top of page

The Way We’re Headed: the politicization of Climate change - Guest Writer

Written By Isaac Netherton

Edited by Annika Lilja

Oh, climate change! One of the more... contentious subjects among politicians and citizens. Efforts such as the Green New Deal, a proposal that will allow the United States to slowly transfer from fossil fuels to clean energy and “curb planet-warming greenhouse gas emissions,” has been shot down by Senate Republicans, calling it “a socialist takeover” and that the Senate Democrats are “far from the mainstream on energy issues.” Regardless, the science shows that something needs to be done, and Congress is clearly split on how change should come about.

However, across the country, various youth organizers have come together to address this problem head-on. The Sunrise Movement, an organization that is uniting to make climate change an urgent priority in America, has taken the U.S. capital by storm in its various protests and sit-ins. In early 2019, elementary and middle schoolers visited California Senator Dianne Feinstein to vote “yes” on the Green New Deal. In September 2021, various indigenous and non-indigenous people came together to protest the Line 3 pipeline that was being made on native land as well as to “redact the permits for the Dakota Access pipeline.” As you can see, it seems that America’s youth is taking on the challenge of fighting for climate change action.

To fully understand the extent of climate change, you have to set aside all political views regarding this ongoing crisis. The facts show that this is a real threat and that the human race is mostly responsible for the damage done. To quote a previous article here on All Teen Politics, “Now begins the question as to whether systemic change is required, or if letting everyone make their own decision, regardless of the lasting effect on our planet, is the best strategy.”

Five months after he was elected in 2017, Former President Donald Trump announced that the United States would be leaving the Paris Climate Agreement. The Paris Climate Agreement, an international treaty aimed at bringing down greenhouse gas emissions all over the world, serves as a guide to over 193 countries on how to successfully stop climate change. President Trump announced the leave on June 1 of 2017, citing that the Paris Climate Agreement was “a deal that aimed to hobble, disadvantage and impoverish the US.” This decision was met with widespread support from Senate Republicans and fellow conservatives. The withdrawal took effect in November 2020.

During his campaign for Presidency in the 2020 election, Joe Biden announced that it was his intention, on the day of assuming office, that he would have the U.S. rejoin the Agreement. On January 20, 2021, the day he was inaugurated, Biden signed an executive order having the U.S. rejoin the Paris Climate Agreement. This was met with universal support from Democrats, while most Republicans disagreed with rejoining.

On October 31, 2021, the United Nations Climate Change Conference convened to discuss the worldwide impact of climate change. The Glasgow Climate Pact took effect on November 13, seeking to limit global warming to 34.7°F by 2030 worldwide. Now, what exactly does this mean? Well, as the years go on, our earth gets a little bit hotter. Due to the fact that we as a planet continuously burn fossil fuels, it sends carbon emissions up into the atmosphere, making up what are greenhouse gasses, that will then trap heat. This, in turn, warms up the planet. We burn fuels, heat gets trapped in the atmosphere, and, in the process, we melt the polar ice caps, sea levels rise, and animals die off, among other things.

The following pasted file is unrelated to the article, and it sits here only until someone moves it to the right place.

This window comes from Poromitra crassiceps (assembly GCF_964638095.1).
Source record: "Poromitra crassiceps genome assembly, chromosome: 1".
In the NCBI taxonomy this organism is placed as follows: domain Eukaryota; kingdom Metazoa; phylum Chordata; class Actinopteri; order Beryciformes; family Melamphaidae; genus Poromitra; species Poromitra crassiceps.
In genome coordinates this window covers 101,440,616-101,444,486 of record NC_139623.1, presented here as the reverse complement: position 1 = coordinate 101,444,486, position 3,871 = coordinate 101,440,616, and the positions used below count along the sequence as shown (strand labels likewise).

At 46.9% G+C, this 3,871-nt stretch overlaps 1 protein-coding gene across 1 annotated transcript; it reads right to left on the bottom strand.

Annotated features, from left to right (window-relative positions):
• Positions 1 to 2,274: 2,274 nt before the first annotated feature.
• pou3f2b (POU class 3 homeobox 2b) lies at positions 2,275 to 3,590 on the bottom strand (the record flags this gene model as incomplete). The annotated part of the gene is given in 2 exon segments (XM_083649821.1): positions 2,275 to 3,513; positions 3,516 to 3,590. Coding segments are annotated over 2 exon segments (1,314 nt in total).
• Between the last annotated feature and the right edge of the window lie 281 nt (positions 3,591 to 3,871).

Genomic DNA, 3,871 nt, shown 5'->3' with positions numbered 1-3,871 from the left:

As said above, the issue of climate change and how it should be dealt with varies among people across the political spectrum. The country clearly isn’t united together on this issue, with Republican lawmakers attacking the Biden Administration’s actions to address the climate crisis, with Democrats wanting to reverse the Trump Administration’s rollbacks of climate and environmental protections.

Climate change has been politicized. Yes, this is a political blog, and politics always have a role to play in getting things done, but if we want to enact real and meaningful change, then we must forgo all pretenses of bipartisanship and come together as a country. To quote President Joe Biden, “The refusal of Democrats and Republicans to cooperate with one another is not due to some mysterious force beyond our control. It’s a decision. It’s a choice we make. And if we can decide not to cooperate, then we can decide to cooperate.”



● “1. Is the Climate Warming? | Royal Society.” The Royal Society, Mar. 2020,

● Beckett, Lois. “‘You Didn’t Vote for Me’: Senator Dianne Feinstein Responds to Young

Green Activists.” The Guardian, 23 Feb. 2019,

● Biden For President. “A Presidency for All Americans.” Joe Biden for President: Official Campaign Website, 19 Oct. 2021,

● Dewan, Angela. “Climate Protests Led by Youths Spread across the World: Live Updates.” CNN, 24 Sept. 2021,

● Dewan, Angela. “COP26 Climate Deal Includes Historic Reference to Fossil Fuels but Doesn’t Meet Urgency of the Crisis.” CNN, 14 Nov. 2021,

● Friedman, Lisa. “What Is the Green New Deal? A Climate Proposal, Explained.” The New York Times, 11 Feb. 2021,

● Hancock, Lorin. “Why Are Glaciers and Sea Ice Melting?” World Wildlife Fund, Accessed 8 Jan. 2022.

● Nilsen, Ella. “Sunrise Movement: Youth Climate Change Activists Are Angry, and Effective.” Vox, 17 Sept. 2019,

● “The Sources and Solutions: Fossil Fuels.” US

EPA, 11 Dec. 2020,

● “Sources of Greenhouse Gas Emissions.” US EPA, 27 July 2021,

● Sunrise Movement - Sunrise Movement. “About The.” Sunrise Movement, 18 Nov. 2020,







bottom of page